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Old 03-02-2014, 04:20 PM   #1
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Chili pepper paste or sauce

Back again trying to define chili heat. Wish there was a set standard. European, asian, North American. Code 1 to 10.

Made a sauce today that called for chili-garlic sauce. Was going to use Sambal Oelek which is called Chili Paste.
Remembered the last (only time, so far!) that I used it. Barely a 1/4 tsp and it was HOT.

This recipe called for 1 tsp. oh oh... better think this one thru!

In my fridge found some (President's Choice brand) "Memories of Thailand" 'fiery chili pepper sauce'... which was not so "fiery".

I subbed for that rather than the sambal but now realize I could easily have added more of this ingredient.

so 1st question is....

How are we supposed to gauge just how "hot" a sauce/paste/etc is for individual recipes????

2nd question is....

what is a good way to taste test different 'hot' spices. eat bread between tasting? or something else? yogurt? cheese? what gets rid of the heat in your mouth to gauge the next sample?

Btw, it was delicious, Pla Krapong Paw. Grilled (I baked it) fish (salmon) with Coriander-Chili Sauce.

soooooo good, even thou could have added more heat (but just a little, I still like to distinguish various flavours!).

That's with roasted Brussels accented with zest and garlic, with the lemon-grass scented rice (from the other day ) cooked in coconut milk.

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Old 03-02-2014, 04:28 PM   #2
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While I do not have an answer to your question, I would have used the 1/4 teaspoon of Sambal and 3/4 teaspoon of the sauce you used.
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Old 03-02-2014, 04:55 PM   #3
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The Scoville scale is the standard for defining the heat in chiles: http://www.chilliworld.com/factfile/scoville_scale.asp

And I found this page that lists lots of hot sauces and their heat levels compared to a jalapeño: http://www.worldhottesthotsauce.com/

A lot of this depends on individual heat tolerance, though. I would always add a little, taste, add more if needed and make a note on your recipe.
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Old 03-02-2014, 04:56 PM   #4
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What you consider scorchingly hot may be like baby food to someone else. So it's difficult to assign a scale of 1-10. Then when a new sauce is introduced, you'd have to redo the scale.

If you buy a new hot sauce for a recipe, you have to taste a little on a cracker or piece of bread to determine the heat level so you know how much to use. You add a little to the recipe and taste. Then add more or not. It all depends on how hot you want the finished dish. You have to adjust the heat for the person who can tolerate the least.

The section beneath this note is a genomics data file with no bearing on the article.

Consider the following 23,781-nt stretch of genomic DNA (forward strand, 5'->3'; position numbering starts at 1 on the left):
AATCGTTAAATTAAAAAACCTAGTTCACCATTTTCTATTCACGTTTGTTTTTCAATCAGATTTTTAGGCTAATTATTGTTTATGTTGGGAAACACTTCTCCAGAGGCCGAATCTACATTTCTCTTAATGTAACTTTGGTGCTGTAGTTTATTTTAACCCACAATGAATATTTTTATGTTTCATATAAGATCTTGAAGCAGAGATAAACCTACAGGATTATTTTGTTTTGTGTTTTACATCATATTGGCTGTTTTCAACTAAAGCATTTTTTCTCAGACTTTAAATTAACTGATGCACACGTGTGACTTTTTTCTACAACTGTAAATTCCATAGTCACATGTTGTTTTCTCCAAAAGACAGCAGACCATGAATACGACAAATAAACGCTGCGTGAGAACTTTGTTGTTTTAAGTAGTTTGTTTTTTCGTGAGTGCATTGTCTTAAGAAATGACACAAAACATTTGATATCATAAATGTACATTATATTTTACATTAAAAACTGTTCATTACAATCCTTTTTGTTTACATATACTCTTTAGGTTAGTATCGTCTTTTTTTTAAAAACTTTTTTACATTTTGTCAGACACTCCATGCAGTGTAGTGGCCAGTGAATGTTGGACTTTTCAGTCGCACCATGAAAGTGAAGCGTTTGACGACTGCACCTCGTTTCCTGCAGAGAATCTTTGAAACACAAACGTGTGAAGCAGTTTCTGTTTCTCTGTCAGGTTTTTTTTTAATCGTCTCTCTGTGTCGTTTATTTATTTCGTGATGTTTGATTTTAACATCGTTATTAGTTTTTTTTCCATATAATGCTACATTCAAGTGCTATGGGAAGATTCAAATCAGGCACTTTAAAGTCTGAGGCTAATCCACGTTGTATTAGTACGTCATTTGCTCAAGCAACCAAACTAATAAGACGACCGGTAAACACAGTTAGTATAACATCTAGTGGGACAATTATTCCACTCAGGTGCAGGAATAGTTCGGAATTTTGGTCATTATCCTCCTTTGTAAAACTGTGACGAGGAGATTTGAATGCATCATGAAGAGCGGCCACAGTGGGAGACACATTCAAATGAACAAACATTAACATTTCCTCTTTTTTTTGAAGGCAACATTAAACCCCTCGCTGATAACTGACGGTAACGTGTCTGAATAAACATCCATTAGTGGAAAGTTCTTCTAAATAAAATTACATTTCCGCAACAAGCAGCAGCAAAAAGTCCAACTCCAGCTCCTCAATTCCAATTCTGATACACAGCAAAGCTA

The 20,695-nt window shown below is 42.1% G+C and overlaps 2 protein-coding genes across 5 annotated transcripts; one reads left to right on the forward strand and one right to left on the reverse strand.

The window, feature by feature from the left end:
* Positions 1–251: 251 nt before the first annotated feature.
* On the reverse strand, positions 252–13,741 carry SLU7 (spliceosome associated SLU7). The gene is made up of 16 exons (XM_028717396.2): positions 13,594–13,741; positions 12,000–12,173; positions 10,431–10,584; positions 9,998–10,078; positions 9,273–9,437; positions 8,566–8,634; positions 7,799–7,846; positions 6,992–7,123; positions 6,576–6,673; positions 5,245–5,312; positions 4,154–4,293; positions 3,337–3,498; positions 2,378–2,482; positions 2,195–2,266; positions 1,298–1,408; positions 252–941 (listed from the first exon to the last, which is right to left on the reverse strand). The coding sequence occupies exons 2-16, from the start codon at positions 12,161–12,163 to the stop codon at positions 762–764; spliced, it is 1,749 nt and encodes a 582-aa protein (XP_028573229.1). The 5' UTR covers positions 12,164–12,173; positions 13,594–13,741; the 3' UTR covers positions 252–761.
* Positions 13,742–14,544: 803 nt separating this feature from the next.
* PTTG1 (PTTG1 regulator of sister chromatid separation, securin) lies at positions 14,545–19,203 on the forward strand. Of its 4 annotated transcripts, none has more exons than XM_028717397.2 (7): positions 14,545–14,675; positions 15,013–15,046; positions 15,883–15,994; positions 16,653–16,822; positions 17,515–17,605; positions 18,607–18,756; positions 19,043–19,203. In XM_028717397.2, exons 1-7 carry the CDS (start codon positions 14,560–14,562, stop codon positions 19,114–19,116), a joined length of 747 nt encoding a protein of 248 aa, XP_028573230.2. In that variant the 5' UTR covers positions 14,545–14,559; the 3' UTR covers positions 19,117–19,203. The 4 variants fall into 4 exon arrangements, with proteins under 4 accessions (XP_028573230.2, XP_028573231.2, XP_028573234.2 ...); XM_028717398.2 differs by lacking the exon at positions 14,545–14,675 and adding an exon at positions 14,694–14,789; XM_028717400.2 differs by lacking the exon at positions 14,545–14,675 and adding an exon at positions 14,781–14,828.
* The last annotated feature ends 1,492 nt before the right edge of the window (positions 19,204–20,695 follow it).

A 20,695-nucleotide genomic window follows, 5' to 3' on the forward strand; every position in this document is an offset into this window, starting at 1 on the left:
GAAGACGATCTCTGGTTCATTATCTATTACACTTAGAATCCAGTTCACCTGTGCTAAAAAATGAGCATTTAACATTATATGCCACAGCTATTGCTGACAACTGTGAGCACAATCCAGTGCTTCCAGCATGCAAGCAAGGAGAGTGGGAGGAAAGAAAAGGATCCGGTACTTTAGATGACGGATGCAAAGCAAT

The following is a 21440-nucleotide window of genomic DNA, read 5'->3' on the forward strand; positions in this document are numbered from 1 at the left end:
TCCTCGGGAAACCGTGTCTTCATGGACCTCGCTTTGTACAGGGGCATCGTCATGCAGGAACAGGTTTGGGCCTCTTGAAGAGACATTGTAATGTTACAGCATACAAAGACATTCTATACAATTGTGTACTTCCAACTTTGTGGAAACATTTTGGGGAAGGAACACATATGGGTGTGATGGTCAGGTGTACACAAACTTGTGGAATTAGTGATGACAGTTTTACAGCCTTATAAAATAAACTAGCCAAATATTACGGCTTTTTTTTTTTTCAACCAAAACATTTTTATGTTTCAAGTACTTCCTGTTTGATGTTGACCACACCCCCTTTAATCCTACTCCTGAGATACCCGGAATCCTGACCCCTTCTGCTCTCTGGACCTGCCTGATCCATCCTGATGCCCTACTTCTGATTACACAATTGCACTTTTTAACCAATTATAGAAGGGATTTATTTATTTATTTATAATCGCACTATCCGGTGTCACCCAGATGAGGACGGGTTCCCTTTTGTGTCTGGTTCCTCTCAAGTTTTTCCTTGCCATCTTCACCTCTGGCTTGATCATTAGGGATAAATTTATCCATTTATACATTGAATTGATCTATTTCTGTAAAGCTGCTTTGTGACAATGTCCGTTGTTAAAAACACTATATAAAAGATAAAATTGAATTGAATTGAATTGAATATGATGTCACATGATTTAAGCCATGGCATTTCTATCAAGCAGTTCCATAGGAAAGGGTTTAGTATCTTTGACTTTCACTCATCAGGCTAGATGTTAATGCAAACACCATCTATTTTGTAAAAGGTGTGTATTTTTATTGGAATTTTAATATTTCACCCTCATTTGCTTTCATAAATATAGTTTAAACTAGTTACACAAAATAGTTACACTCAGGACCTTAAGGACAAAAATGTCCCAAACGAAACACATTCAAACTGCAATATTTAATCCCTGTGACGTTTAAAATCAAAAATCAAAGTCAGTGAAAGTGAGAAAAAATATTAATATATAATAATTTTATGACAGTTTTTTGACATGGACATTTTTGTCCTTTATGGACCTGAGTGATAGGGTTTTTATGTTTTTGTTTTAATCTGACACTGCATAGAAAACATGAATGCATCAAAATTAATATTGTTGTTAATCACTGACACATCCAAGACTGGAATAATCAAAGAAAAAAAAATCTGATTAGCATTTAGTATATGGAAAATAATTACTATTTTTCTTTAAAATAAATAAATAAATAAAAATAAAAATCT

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Old 03-02-2014, 05:04 PM   #5
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Chili Paste is always fairly hot, some more garlicky. The sauce is sweet and is sometimes called chili relish rather than chili sauce. The sauce is very agreeable, while the chili paste usually needs a vinegar like inclusion for balance in most dishes I see it used. I started using chili paste in my BBQ sauces for added heat.
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Old 03-02-2014, 05:26 PM   #6
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whew!
I went to GotGarlic's posted sites... no wonder I found the Sambal Oelek hot - 2,300 Scoville Heat Units.

It has only been in the last several years that I've been getting into 'hot'. Starting with lovely salad pecorochini's and jalepeno's - love them stuffed - and now using the little red Thai chilli's in various recipes. I usually only use one but in the Jamaican Lamb and Goat Curry I did use 4.

I know that heat tolerance is an extremely individual level. Yes, I also agree that you really do start to crave more and more. Unfortunately I have a sensitive stomach to many things so must go extra slow.

Again, having stated this before - I want to be able to taste the other ingredients in the recipe. too often people don't understand that... they just want to keep on adding heat - I don't call that cooking, I call it being .... oh well, never mind, don't want to be booted out!

Thanks guys, really appreciate your input.
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Old 03-02-2014, 06:05 PM   #7
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My aunt from Guam grows little chilis that look like minature Thai chilis. The plant bushes out and is covered with hundreds of little bright red peppers. She crushes them with a mortar and pestle, adds a little rice wine vinegar and sugar to make a paste, and eats it on darn near everything. Excellent flavor but quite hot. Love it spread very thinly on crunchy green mangos. Just can't handle much of it!